The world economic order is changing fast. In 2007, China overtook Germany to become the third largest economy. Three months ago it surpassed Japan and became number two, and this month the Conference Board, a respected non-profit organisation in the United States, predicted that, on a purchasing power parity basis, China may overtake the US in 2012.
As China and others have risen, the US perforce has declined. What are the implications of the emerging world order? Will any other country be willing to play the role that the United States has assumed for the past 65 years?
Charles Freeman, a former US ambassador who was considered by the Obama administration to be chairman of the National Intelligence Council, gave a thoughtful talk about these issues recently at the Hopkins-Nanjing Centre.
He cited some stark statistics to indicate that Washington can no longer play its wonted role. 'The US federal government's revenues from all sources will total US$2.2 trillion this year,' he said. 'Transfer payments to individuals for unemployment, pensions, health care, and other entitlements of a decent and civilised society will total US$2.4 trillion.'
That is to say, America must borrow US$200 billion before it even begins to pay for basic government operations.
For China, it means that the peaceful world order in which it grew so rapidly over the past three decades may be in jeopardy. 'In the absence of rules, fortune favours the fierce,' Freeman said. 'It is not out of the realm of possibility that the world may be in the process of reverting to levels of strife that have not been seen since the Pax Americana was instituted 65 years ago.'
While many joke about the US playing the role of 'Globocop', there are serious consequences the world will have to face if America should be unable to continue to do this. There is a danger that the law of the jungle will apply.
Something has to be done to plug the gap being left by America.
The US provided such things as 'protection of global freedom of navigation, secure access to energy supplies, a global economic system based on the dollar as a universal medium of exchange, an open trading and investment regime [and] constraints on the proliferation of weapons of mass destruction'.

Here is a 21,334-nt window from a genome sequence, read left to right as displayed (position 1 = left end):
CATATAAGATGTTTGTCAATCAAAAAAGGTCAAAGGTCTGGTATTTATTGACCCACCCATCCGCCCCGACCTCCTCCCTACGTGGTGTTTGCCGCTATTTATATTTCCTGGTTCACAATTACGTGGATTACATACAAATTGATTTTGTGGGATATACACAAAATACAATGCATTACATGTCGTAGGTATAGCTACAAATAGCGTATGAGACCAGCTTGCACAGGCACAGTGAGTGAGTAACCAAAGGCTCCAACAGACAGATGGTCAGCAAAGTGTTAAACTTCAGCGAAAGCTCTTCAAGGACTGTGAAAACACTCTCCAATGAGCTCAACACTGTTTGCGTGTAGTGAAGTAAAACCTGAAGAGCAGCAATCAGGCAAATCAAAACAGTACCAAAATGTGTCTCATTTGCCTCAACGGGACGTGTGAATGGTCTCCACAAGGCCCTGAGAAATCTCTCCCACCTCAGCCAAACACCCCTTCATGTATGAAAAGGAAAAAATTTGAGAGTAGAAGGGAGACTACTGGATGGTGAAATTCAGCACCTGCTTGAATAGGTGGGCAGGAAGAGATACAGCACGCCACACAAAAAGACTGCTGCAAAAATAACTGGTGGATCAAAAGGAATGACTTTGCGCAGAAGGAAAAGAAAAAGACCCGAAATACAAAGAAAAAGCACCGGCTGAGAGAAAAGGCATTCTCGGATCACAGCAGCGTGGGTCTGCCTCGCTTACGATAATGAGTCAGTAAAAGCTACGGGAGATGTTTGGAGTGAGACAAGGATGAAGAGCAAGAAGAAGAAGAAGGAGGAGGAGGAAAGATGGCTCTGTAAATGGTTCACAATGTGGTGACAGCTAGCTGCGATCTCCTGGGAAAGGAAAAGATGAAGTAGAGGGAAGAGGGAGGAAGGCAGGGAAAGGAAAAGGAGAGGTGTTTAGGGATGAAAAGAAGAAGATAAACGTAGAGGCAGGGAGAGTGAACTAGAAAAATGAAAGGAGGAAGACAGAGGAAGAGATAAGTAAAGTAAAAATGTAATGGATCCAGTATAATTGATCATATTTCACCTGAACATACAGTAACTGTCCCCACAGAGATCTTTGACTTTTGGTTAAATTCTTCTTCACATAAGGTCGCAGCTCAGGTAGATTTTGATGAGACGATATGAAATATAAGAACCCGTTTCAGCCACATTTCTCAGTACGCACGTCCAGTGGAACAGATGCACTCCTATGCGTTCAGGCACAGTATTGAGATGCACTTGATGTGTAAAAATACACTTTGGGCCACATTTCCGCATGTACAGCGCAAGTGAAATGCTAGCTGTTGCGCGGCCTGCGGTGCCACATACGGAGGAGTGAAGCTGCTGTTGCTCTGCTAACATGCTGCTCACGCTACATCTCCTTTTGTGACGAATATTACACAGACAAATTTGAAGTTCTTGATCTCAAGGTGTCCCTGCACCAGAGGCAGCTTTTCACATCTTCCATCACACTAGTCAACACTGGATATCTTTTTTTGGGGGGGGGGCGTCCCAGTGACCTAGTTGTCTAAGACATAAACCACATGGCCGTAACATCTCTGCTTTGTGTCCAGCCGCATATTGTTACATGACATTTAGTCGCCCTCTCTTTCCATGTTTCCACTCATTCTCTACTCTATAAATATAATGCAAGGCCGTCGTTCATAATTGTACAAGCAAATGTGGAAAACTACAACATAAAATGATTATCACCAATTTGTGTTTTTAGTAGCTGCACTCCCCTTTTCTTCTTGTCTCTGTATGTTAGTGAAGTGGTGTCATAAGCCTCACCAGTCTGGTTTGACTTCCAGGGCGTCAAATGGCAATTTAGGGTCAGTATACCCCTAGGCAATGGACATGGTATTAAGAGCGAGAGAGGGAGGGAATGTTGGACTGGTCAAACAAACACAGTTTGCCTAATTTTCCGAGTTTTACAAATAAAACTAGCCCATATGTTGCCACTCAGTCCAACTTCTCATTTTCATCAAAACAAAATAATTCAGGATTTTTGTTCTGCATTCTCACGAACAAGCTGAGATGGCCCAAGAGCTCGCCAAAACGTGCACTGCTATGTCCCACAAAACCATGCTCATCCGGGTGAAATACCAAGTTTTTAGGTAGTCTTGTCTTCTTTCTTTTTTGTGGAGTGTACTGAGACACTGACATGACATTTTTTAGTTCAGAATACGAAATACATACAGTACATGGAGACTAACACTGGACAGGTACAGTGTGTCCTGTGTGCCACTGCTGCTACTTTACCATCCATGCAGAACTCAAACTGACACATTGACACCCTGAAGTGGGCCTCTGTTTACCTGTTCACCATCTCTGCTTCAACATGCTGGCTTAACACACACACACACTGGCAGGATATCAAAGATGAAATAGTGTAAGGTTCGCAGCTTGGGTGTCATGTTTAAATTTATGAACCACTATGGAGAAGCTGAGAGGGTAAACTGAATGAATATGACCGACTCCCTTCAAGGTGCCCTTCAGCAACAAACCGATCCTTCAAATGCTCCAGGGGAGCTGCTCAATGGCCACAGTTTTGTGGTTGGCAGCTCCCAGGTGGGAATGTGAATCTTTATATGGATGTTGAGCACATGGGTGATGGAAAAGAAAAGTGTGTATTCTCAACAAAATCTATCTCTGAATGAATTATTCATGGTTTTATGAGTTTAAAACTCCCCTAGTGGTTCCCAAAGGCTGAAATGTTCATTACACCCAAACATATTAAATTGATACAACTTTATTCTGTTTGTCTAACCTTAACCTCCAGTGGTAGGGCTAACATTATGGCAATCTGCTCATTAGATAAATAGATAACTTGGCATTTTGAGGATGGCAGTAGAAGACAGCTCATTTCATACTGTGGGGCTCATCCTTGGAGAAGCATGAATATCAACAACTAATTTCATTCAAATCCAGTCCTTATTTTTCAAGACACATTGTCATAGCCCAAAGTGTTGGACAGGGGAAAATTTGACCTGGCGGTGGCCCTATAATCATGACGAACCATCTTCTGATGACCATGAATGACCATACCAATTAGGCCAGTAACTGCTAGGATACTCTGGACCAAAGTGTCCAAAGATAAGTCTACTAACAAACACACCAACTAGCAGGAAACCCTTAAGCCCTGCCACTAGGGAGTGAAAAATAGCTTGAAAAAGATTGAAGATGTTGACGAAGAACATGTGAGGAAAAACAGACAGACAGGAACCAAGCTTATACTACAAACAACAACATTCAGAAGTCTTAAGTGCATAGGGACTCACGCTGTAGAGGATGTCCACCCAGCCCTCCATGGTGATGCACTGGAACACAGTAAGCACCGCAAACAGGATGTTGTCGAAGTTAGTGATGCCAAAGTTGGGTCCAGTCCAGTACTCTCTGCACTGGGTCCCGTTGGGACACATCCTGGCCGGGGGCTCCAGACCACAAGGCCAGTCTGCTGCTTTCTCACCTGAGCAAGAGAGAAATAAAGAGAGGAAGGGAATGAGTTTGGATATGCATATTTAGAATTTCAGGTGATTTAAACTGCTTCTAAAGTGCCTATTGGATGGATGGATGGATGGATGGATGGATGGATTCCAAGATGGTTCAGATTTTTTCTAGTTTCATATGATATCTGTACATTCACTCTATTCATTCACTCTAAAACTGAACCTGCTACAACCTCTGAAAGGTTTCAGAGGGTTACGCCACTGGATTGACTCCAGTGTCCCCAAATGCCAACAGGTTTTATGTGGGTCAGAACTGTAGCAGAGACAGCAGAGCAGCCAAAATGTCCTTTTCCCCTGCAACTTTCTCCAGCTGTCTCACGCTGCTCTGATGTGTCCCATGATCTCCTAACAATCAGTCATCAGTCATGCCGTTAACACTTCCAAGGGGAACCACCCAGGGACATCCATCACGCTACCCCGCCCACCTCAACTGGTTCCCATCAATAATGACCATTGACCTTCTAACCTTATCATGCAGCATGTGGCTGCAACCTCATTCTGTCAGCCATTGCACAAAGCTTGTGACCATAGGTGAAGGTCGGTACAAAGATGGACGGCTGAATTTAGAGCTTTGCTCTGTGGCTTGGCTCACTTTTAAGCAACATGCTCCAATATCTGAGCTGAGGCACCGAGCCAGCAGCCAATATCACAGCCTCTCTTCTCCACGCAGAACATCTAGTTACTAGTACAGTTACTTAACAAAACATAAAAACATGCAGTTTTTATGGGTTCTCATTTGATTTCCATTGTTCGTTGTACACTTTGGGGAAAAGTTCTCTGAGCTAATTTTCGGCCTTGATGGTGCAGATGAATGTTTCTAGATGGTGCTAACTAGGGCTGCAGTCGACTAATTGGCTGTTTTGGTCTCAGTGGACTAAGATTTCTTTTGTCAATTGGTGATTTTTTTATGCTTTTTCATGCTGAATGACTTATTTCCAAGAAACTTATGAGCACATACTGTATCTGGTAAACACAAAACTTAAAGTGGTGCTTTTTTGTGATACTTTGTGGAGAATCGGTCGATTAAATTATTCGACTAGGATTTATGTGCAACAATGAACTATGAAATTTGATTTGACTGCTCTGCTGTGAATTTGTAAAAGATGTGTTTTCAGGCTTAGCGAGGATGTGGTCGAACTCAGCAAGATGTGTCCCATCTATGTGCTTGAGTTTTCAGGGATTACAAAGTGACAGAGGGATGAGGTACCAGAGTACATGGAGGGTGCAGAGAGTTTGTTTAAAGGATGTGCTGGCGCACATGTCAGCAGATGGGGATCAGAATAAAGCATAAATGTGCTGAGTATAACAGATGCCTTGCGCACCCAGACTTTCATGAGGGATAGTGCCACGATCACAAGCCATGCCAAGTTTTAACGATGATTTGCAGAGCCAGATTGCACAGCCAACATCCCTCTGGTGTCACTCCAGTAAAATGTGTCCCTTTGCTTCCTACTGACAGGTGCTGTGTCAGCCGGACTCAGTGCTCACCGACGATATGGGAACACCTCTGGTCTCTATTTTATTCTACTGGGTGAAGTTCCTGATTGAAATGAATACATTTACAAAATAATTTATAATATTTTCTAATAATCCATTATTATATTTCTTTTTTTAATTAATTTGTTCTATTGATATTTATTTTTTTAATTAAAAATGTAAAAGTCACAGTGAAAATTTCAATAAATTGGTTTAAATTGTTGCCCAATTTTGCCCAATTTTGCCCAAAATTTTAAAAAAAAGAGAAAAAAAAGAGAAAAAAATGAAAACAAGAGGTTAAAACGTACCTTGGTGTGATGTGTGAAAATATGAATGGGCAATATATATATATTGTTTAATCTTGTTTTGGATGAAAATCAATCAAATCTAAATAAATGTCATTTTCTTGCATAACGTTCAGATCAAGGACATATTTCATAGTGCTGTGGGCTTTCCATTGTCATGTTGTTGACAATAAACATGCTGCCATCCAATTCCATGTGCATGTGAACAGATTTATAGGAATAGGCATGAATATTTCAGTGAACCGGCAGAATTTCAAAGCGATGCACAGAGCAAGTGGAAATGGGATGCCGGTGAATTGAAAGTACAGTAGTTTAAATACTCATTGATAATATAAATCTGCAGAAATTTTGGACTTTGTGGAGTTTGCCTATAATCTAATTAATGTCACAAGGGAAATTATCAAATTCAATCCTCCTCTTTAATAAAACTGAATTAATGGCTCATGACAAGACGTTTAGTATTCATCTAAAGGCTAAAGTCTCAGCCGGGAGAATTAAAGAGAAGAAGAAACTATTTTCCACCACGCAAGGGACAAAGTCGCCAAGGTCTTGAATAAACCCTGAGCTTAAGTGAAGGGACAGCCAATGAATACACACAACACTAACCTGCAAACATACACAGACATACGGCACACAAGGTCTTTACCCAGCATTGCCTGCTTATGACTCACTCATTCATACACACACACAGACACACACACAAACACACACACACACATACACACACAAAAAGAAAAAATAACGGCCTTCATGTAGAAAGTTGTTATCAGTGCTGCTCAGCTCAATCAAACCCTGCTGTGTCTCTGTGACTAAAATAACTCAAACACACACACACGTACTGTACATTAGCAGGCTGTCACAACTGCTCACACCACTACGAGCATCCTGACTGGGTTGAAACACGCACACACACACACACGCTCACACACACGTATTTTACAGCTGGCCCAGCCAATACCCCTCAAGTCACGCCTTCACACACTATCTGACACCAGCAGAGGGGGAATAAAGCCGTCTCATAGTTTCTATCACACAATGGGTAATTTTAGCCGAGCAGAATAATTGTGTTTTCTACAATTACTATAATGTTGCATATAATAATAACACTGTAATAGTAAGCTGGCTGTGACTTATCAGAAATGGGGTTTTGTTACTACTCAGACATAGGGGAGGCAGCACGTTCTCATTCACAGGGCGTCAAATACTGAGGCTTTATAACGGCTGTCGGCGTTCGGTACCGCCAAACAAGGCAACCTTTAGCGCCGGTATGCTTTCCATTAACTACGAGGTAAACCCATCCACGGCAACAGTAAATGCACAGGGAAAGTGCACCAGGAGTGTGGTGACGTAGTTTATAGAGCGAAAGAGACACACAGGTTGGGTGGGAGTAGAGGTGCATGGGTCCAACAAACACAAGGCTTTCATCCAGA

Given the reduced role of the US, Freeman asked, would China and other countries take an active role in sustaining a harmonious international order? China denies any ambition to be a world hegemon and is unlikely to want to assume this role. In fact, there is no likely candidate. The likelihood is that the world will enter a new phase without a hegemon.
The financial and economic order created by the US enabled China to grow rich over the past three decades. Surely, it is in China's interest to maintain such an order.
If the US should withdraw precipitately, the world would have gone from a situation in which two superpowers confronted one another during the cold war, to that of a single superpower after the collapse of the Soviet Union, to a situation where there is, in effect, no dominant power.
In such a transformed world, countries will have to try their best to resolve their own problems, without looking for help from Washington. Regional architecture will assume new importance. This is not necessarily bad, but the downside is grave.
While China may be revelling in its new, exalted status, it must also realise that power comes with responsibility.
Already, China has won some respect within the international community. But it must be willing to accept additional responsibilities that reflect its new status, even though there are some in China who seemingly want power without responsibility, on the grounds that accepting additional responsibilities will slow down China's continued growth.
Yet such an attitude would not sit well with China's new status as a global power.
Frank Ching is a Hong Kong-based writer and commentator